It having been admitted in the “ case agreed ” that the defendant was surety on the bond in suit, and that that fact was known to Whitfield, the payee, and that it was assigned by him after its. maturity to the plaintiff, who paid value therefor, and had no notice at the time of accepting the same that Long was surety, the only-question left for our consideration is, whether under these circumstances the plaintiff’s action was barred by the statute of limitations.
If the bond had not been assigned, and the action had been brought in the name of Whitfield, the payee, we suppose there would have been no controversy, on that point,, as it has been expressly decided by. this court that three-years is a bar to an action brought against a surety on & note under seal. Knight v. Braswell, 70 N. C., 709; Welfare v. Thompson, 83 N. C., 276.
The bond bore date the 22d day of November, 1875, and was due the 22d day of February, 187.6, and was assigned to the plaintiff on the 13th day of March, following, just •twenty days after its maturity. The question then' arises, how does the fact of. the plaintiff’s. being, an assignee for value, without notice, by an assignment after maturity affect, the case ? It is well settled not only by elementary writers-,, but by the decisions of this and other courts, that a negotiable bond or note overdue is dishonored, and one who-takes it in that state is considered as taking it upon the credit of the endorser, and is to stand in-place of the holder at and since its maturity. Turner v. Beggarly, 11 Ired., 321; Little v. Dunlap, Busb., 40; Haywood v. McNair, 3 Dey., 231. In w'hich last case, Judge HeNDEBSON says : “ A note that is-overdue is dishonored, by which is meant, that if assigned; it is subject to all defences and exceptions to.its-payment in, the hands of the assignee, to which it was open imthehands-of the assignor.”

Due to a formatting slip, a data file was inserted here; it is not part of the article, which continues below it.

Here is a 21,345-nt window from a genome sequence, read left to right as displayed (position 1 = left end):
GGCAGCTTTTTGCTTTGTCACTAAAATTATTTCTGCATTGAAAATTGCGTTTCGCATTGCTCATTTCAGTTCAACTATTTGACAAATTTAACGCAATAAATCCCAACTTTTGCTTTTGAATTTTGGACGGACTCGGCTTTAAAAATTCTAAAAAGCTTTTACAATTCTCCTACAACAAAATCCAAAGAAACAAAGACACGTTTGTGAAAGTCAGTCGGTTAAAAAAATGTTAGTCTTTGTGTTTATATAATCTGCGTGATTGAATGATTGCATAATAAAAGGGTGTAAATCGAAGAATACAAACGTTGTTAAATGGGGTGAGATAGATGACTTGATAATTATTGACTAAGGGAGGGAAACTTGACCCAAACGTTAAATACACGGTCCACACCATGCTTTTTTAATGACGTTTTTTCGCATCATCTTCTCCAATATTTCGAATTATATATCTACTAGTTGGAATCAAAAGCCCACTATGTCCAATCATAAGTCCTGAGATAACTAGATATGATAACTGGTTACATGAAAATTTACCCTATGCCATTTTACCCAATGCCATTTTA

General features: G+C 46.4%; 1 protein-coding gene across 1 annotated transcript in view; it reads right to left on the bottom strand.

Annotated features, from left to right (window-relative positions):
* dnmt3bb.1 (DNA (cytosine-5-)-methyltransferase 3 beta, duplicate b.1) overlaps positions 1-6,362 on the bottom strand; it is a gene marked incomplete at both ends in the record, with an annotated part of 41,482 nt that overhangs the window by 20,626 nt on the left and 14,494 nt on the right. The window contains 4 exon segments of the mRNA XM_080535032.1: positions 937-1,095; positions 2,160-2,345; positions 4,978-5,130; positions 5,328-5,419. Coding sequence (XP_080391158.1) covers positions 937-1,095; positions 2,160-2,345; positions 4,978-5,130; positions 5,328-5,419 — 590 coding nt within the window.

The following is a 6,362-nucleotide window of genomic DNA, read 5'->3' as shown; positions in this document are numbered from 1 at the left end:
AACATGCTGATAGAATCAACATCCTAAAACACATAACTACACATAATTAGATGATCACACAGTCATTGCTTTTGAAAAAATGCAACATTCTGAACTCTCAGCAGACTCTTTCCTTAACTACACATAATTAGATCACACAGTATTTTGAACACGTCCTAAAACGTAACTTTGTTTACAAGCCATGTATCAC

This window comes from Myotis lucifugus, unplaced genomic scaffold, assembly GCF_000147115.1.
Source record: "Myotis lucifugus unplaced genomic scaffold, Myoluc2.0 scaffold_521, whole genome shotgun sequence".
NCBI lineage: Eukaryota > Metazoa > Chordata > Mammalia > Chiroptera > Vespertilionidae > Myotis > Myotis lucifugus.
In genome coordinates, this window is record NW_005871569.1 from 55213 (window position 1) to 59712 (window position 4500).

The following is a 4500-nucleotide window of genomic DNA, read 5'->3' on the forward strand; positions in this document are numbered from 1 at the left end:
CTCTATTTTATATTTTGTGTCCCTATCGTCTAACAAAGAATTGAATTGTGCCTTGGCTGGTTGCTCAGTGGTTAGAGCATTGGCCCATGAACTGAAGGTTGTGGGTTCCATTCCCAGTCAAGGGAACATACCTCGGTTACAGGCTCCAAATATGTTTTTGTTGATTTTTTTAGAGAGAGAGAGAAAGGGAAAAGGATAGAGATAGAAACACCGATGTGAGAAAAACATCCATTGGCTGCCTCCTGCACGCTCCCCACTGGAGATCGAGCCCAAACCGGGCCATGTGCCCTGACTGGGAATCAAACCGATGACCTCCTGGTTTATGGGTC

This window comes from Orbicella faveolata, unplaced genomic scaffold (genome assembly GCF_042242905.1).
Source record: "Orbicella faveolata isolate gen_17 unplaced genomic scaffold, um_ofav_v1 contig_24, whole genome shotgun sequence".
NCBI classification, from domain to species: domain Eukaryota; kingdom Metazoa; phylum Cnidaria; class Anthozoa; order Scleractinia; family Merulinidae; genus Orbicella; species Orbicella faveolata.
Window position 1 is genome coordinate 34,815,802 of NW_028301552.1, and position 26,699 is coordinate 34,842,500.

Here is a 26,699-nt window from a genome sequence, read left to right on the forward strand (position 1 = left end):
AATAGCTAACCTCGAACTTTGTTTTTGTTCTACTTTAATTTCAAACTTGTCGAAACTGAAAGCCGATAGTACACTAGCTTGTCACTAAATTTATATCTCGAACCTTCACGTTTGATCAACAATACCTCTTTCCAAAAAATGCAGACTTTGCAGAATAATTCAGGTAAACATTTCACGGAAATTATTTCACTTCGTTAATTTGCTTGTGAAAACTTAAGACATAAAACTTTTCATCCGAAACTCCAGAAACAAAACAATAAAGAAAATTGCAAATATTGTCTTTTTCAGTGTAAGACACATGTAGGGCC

According to these authorities, if this action had been brought upon a promissory note, assigned. after .maturity,. *20and three years had elapsed before the assignment, the action would have been certainly barred; but this action is on a bond that does not appear to be endorsed ,-to which tire statute of limitations had no application, and such defence could not have been set up, at the time the decisions cited were made.
But important changes in the law in this respect have been made by the legislature of 1868. In section 55 of the Code of Civil Procedure, it is provided “that every action shall be prosecuted in the name of the real party in interest, except as otherwise provided, when the thing in action arises out of contract, and in the case of an assignment of a thing in action, the action of the assignee shall be without prejudice to auy set-off or defence existing at the time of, or before notice'of the assignment; but this section shall not apply to a negotiable promissory note or bill of exchange transferred in good faith and upon good consideration before due.”
A construction was given to this section by the court in Harris v. Burwell, 65 N. C., 584, where Peabson, C. J., says it “ abrogates the principle of the common law, that a chose in action cannot be assigned — confers an unlimited right to assign ‘anything in action’ arising out of contract, and subjects the assignee to any set-off or other defence existing at the time of or before notice of the assignment; the only saving being in regard to ‘ negotiable promissory notes and bills of exchange transferred in good faith and upon good consideration, before due.’ This language is as broad as it well ■can be; so that a note assigned after it is due a half dozen limes will be subject to any set-off or other defence that the ¡maker had .against- any one or all of the- assignees, at the -date of the assignment or before notice thereof.”
In our case it does not appear from the record that the defendant had any notice of the assignment before the institution of the action, and as more than three years had *21«elapsed before them, after the maturity of the bond,-.the action is barred.
But there is another view of the case which is equally fatal to plaintiff’s right to recover.. The bond sued on was overdue, dishonored, when assigned .; and the plaintiff ¡received it subject to all equities, defences, defects and infirmities to which it was open in the hands of the obligee, and the statute had begum to run before the assignment; and when it once begins to run, nothing will stop its course, not even supervening disabilities. Mebane v. Patrick, 1 Jones, 23; Seawell v. Bunch, 6 Jones 195.
There is no error. The judgment of the superior court is affirmed. Let this be certified.
No error. Affirmed.